Immersive, digital experiences directly impact businesses’ bottom line by making personalization a two-way process.  The key? Doing so efficiently. 

Traditionally, personalization meant showing users content that was similar to what they were looking at. You know the drill: you look for a drill — and all you see are drills. 

Assuming you are not a collector of such items, you would probably want recommendations that are more relevant to your needs. With artificial intelligence (AI)  businesses can recommend products that are personalized to each individual. 

This approach can increase profits and limit losses, said Louis Têtu, CEO, Coveo, during a recent Relevance 360 session.  Further, those that do adopt AI- and data-driven solutions will have a competitive edge over those that do not. “We believe that AI will be a tsunami,” Têtu predicted, “perhaps even bigger — or at least as profound as the internet transformation.” 

Of course, the concern for most companies wishing to adopt AI has been cost. Têtu points out that Amazon, for instance — which has defined customer expectations with its adoption of AI — still has concerns about profitability. As it sells items near cost, it’s P&L has been subsidized by $35 billion in advertising. 

Data and AI Power the Digital Experience Economy 

Whether you’re competing against retail behemoths or trying to help your employees find the information they need, the ability to deliver very coherent customer journeys — which move beyond personalization to experiences that are also prescriptive and can anticipate user needs — is paramount to success. 

“Personalized data and AI are shaping the digital experience economy,” Têtu said. Since 70% of consumers expect personalization, “we think that every business wants to compete in the experience economy.” 

To do that they need to do two things: serve all of their audiences in the way that these audiences expect (and oftentimes that means as an audience of one) and keep an eye on the costs of creating those experiences because “personalization alone, at all costs, is not a winning strategy.”

Têtu framed this in the context of customer service journey. Growing a customer base means a corresponding growth in customer support needs and the costs to provide them. Building profitable customer relationships requires keeping the support cost curve as flat as possible — while growing revenue, customer satisfaction, and your Net Promoter Score (NPS). 

AI enables the ability to answer the individual needs of a large number of customers concurrently through digital channels, where customers can self-serve. Digital channels are important to scalability.

“Self-service is where you can truly deliver prescriptive answers that help customers solve issues,” Têtu said. “The beauty of self-service is that I can reach a lot of people at scale at a very low cost.” Data shows that self-service drives up customer satisfaction and NPS. Most people also prefer self-service.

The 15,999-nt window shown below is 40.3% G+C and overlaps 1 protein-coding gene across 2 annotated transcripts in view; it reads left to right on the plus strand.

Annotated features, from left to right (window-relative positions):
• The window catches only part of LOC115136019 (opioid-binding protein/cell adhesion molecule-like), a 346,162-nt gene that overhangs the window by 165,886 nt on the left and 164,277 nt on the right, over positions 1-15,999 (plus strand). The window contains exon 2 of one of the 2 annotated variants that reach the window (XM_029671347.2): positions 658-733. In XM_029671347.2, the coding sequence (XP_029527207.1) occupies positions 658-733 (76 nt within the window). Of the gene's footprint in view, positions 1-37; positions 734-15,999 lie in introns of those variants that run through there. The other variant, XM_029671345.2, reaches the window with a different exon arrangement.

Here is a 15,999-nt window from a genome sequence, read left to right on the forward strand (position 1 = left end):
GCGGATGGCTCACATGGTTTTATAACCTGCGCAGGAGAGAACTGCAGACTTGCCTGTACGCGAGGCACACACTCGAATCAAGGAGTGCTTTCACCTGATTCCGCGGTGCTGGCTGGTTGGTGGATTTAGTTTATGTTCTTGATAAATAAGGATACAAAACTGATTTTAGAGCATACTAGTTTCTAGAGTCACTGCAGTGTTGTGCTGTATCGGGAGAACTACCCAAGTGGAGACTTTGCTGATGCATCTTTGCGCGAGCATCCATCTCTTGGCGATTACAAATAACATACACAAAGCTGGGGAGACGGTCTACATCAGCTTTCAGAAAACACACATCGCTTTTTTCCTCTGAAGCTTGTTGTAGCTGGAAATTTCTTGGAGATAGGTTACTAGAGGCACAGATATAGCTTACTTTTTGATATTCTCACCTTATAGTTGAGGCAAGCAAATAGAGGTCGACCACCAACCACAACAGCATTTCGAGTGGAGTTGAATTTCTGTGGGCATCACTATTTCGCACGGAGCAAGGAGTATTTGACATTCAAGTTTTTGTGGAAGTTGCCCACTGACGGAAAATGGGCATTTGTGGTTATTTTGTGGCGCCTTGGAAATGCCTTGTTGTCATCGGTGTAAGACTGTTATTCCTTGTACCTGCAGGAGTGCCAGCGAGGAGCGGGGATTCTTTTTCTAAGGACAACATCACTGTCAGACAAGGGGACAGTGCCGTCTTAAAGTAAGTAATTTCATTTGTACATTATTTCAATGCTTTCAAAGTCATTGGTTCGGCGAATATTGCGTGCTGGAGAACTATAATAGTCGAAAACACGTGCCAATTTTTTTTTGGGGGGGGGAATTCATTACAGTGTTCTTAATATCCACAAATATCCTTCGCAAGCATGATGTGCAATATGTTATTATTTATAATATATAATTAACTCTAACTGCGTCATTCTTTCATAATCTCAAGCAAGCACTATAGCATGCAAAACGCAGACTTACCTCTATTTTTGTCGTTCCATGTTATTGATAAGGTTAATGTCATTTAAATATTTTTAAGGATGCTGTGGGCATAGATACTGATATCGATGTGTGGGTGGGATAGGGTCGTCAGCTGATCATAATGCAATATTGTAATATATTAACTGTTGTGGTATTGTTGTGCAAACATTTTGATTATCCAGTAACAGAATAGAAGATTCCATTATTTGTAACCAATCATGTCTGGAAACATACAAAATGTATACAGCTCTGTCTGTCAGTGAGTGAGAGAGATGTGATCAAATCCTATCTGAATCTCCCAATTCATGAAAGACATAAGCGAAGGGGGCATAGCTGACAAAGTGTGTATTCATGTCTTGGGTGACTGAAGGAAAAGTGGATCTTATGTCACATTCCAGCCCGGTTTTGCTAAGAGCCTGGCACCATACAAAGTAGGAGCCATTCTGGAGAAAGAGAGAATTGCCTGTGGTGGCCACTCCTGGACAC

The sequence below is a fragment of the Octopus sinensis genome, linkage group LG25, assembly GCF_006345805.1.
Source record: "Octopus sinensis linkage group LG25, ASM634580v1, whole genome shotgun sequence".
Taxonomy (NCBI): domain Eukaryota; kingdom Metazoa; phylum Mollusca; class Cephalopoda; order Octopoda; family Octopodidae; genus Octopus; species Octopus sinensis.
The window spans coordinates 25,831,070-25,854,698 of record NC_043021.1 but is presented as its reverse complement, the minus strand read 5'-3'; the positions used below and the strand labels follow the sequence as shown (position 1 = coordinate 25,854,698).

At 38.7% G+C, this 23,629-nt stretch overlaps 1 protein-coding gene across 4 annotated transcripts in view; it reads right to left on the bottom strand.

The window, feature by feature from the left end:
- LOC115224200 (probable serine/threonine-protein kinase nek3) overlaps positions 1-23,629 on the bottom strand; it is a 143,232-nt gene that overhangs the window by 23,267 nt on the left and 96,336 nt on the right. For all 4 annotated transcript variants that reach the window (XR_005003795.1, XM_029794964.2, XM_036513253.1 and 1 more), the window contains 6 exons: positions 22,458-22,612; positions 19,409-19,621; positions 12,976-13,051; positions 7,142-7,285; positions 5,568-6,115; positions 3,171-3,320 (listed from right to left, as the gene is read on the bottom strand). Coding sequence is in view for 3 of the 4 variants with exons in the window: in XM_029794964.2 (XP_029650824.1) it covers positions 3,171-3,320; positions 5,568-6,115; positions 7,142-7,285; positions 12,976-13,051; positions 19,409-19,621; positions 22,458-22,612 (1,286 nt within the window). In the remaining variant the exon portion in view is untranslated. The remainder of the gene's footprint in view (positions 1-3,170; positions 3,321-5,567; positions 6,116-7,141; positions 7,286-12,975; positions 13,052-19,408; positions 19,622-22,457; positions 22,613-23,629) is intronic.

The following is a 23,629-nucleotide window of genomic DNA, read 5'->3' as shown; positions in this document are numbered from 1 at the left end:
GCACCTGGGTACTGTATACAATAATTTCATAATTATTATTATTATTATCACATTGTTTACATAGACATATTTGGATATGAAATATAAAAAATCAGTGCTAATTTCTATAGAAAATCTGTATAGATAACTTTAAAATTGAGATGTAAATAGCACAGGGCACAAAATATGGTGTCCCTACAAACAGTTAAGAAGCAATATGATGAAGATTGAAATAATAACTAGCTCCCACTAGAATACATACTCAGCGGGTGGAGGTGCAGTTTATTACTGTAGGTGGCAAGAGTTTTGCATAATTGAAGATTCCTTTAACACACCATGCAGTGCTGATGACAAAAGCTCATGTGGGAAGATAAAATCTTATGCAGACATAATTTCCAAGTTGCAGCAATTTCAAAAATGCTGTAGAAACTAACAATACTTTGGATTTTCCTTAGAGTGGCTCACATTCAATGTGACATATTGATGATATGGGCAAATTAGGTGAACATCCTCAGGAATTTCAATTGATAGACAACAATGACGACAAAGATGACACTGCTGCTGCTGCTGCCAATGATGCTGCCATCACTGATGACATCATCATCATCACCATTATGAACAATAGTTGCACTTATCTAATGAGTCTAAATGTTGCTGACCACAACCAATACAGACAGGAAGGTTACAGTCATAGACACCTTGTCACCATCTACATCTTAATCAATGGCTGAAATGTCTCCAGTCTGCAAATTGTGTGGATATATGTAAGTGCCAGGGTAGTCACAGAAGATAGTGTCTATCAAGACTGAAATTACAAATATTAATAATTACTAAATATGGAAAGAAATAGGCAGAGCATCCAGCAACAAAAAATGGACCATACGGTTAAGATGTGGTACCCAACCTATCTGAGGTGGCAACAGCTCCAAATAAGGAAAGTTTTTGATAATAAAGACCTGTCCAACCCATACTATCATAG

The linchpin is answering a customer’s specific question before it becomes a costly case submission and reaches an agent. AI can identify the issue and proactively suggest solutions either before or during the case submission process, resulting in case deflection.

If the customer can’t answer their question through self-service, AI can make the agent more proficient by giving the agent specific customer information so that the agent can access the right content immediately.

Field service benefits in the same way — putting the right information at an agent’s fingertips so that they can address issues correctly and efficiently. Doing so also provides opportunities for agents to upsell within service sessions by giving them the information they need to offer the right product to each individual customer. 

AI provides solutions at the moment of need, whether through chatbots, agents, or in-app. It also helps anticipate issues and predict potential problems before they happen.

Is the “experience economy” a valid concept, and where is it headed? Tune in to our podcast, The Ecom Edge!

Zoom Creates Great Customer Experience With Coveo

Jeff Harling, head of digital support at Zoom Video Communications, echoed Têtu’s thoughts on the role of AI in customer service.

Harling has been in customer experience for almost 20 years and joined Zoom in late 2020. He came aboard to help Zoom create a better customer service experience, something that hadn’t been a focus before the pandemic put it front and center. 

“Imagine a support organization that’s used to dealing with a certain level of interaction from their users and that number of interactions going up 100 times,” Harling said. “We’re with our customers in every aspect of their lives,” including births, weddings, graduations, and everything in between.

Suddenly, those customers were looking for responsiveness from Zoom “that is second to none,” Harling said. They wanted a low-effort, simplistic, straightforward way to talk with loved ones, collaborate with colleagues, teach, learn, and interact in everyday life. 

“If the user experience is the body, and the content is the blood through the bloodstream, then a platform like Coveo is the central nervous system for us,”

Jeff Harling, head of digital support at Zoom Video Communications

That, they received, and now, with Coveo’s help, they’re also getting a great customer experience.